export to the United States and Europe, not for its domestic market.
Thus, ''if demand for Chinese exports from the United States and the EU
slows down, as will be likely with a US recession, this will affect not
only Chinese manufacturing production but also Chinese demand for
imports from these Asian developing countries.''

The swift transmission to Asia of the collapse of their key market has
banished all talk of 'decoupling'. The more accurate term for US-East
Asia economic relations today might be a chain gang, linking not only
China and the US but a host of other satellite economies, all of whose
fates were tied to the deflating balloon of debt-financed middle-class
spending in the United States. China's growth in 2008 fell to 9 per
cent, from 11 per cent a year earlier, provoking widespread
unemployment and discontent. Japan is now in deep recession, its mighty
export-oriented consumer goods industries reeling from plummeting
sales. South Korea, the hardest hit, has seen its currency collapse by
some 30 per cent relative to the dollar.
End of Export-Oriented Industrialization

The current downturn, many now realise, is no simple recession. For
East Asia, there is the added significance that this is the end of an
era of export-oriented industrialisation that began in the 1960s, when
Korea and Taiwan embarked on a development process that tied their
growth to the US market. Encouraged by the World Bank to make ''special
efforts'' to turn their manufacturing enterprises away from the
relatively small markets associated with import substitution toward the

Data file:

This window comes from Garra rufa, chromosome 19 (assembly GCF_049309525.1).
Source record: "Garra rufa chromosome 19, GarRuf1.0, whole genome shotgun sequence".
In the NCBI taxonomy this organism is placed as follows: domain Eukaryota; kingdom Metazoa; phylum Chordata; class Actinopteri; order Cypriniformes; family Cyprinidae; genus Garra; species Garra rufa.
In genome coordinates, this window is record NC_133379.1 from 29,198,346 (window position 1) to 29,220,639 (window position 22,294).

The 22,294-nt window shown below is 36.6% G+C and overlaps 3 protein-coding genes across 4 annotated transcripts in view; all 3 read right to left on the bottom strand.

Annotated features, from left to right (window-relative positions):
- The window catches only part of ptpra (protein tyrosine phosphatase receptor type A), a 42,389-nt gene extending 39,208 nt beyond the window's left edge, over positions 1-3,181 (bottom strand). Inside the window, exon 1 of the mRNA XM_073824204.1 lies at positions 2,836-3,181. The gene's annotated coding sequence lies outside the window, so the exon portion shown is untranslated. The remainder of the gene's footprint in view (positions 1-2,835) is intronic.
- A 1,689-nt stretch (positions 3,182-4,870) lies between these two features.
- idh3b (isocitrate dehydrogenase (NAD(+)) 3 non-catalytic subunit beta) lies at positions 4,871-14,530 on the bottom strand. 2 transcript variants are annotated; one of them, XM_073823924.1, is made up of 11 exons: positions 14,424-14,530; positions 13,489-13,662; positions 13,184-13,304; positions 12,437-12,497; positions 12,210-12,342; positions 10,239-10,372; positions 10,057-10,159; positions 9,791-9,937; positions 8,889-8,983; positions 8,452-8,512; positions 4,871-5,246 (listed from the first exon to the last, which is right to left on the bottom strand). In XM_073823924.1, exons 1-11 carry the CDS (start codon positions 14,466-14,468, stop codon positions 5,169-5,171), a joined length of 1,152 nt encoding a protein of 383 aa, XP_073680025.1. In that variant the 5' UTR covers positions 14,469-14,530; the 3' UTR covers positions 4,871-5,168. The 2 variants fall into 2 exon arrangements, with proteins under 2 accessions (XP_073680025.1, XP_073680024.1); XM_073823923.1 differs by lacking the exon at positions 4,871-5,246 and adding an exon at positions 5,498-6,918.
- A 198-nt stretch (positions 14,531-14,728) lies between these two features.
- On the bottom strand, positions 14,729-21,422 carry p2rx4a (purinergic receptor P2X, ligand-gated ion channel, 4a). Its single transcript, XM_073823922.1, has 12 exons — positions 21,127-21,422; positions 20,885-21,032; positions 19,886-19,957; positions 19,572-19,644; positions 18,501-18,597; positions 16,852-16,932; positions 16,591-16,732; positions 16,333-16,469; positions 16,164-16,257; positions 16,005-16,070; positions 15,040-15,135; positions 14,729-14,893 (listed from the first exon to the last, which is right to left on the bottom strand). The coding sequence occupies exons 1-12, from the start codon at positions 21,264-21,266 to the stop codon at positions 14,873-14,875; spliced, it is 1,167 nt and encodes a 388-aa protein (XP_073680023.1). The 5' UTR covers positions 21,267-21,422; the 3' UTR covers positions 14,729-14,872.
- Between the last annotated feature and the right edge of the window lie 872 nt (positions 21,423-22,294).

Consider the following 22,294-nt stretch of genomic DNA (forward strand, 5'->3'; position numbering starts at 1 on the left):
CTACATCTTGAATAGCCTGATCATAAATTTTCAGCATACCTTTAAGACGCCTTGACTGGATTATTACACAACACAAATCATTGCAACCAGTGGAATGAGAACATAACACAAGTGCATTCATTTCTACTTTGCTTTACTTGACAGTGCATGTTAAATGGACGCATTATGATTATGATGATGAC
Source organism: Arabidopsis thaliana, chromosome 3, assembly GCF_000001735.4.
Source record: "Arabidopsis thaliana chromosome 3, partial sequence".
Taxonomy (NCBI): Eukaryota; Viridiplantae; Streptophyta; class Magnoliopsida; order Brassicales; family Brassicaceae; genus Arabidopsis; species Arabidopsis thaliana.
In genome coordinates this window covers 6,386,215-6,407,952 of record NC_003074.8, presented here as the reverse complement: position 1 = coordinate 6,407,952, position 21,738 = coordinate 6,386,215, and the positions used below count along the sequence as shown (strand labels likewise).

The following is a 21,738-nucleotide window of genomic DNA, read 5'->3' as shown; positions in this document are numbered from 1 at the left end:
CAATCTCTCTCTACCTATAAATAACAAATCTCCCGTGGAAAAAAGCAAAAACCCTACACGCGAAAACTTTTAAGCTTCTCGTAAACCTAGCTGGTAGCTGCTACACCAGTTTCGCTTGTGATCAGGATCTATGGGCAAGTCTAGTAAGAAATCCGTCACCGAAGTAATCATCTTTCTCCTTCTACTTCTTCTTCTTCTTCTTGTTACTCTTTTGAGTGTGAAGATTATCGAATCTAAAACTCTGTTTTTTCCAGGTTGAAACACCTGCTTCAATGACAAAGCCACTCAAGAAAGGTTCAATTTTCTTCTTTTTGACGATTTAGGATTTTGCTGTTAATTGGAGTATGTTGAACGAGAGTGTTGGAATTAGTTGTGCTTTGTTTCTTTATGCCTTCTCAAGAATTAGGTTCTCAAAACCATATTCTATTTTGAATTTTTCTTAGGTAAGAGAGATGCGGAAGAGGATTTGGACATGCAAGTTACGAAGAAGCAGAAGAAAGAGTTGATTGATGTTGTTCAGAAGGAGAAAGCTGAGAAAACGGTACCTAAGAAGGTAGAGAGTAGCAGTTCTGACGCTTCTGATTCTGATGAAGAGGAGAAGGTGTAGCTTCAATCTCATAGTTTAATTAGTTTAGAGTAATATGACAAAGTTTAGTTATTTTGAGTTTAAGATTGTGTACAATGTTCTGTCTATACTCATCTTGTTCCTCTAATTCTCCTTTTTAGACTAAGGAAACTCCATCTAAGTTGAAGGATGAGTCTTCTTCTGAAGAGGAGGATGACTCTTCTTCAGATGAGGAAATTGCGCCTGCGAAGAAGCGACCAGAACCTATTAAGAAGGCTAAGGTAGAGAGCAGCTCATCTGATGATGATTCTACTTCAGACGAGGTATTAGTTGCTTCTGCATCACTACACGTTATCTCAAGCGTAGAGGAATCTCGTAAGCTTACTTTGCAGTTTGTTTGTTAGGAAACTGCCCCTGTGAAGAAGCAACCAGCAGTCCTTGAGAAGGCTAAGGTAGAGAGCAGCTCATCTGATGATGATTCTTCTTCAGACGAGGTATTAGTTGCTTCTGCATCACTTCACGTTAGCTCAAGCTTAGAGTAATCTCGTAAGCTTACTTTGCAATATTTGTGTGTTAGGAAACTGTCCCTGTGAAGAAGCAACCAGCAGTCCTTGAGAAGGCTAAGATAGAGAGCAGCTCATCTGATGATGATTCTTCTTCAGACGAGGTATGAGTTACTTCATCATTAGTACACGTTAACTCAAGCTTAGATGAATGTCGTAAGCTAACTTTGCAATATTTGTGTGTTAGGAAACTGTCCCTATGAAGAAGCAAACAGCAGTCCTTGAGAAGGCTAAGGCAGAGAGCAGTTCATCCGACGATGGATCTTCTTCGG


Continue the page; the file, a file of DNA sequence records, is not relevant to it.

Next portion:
much larger opportunities flowing from export promotion, the Southeast
Asian countries followed suit in the 1970s and 1980s.

Everybody's export market was the United States, where, over the last
15 years, a consumer binge fuelled by massive international credit
–much of it from China and Japan–extended a boom past its natural
life and appeared to portend a never-ending demand for Asian imports.
Now that Alan Greenspan's ''New Economy'' has fallen victim to the law
of gravity, it will not be easy to reorient the export machines that
the Asian economies have become into economic engines serving the
domestic market. Income and asset redistribution will be central to
that reorientation, and many national elites will fight tooth and nail
to avoid that.

Regional integration or the joining of national markets by bringing
down tariffs against one another while keeping them up against
non-member countries is another remedy for the decline of the US
market. The different economic elites, however, are very jealous of
their national markets, and government technocrats, who have been the
ones promoting the dream of a 1.9 billion East Asian market, have not
demonstrated an eagerness to take them on. The current crisis may
embolden them to take some first steps, but the distance between the
rhetoric of regionalism and the reality of separate markets and
independent economic policies will continue to be considerable.
*IPS columnist Walden Bello is president of the Freedom from Debt
Coalition, senior analyst at Focus on the Global South, and professor
of sociology at the University of the Philippines.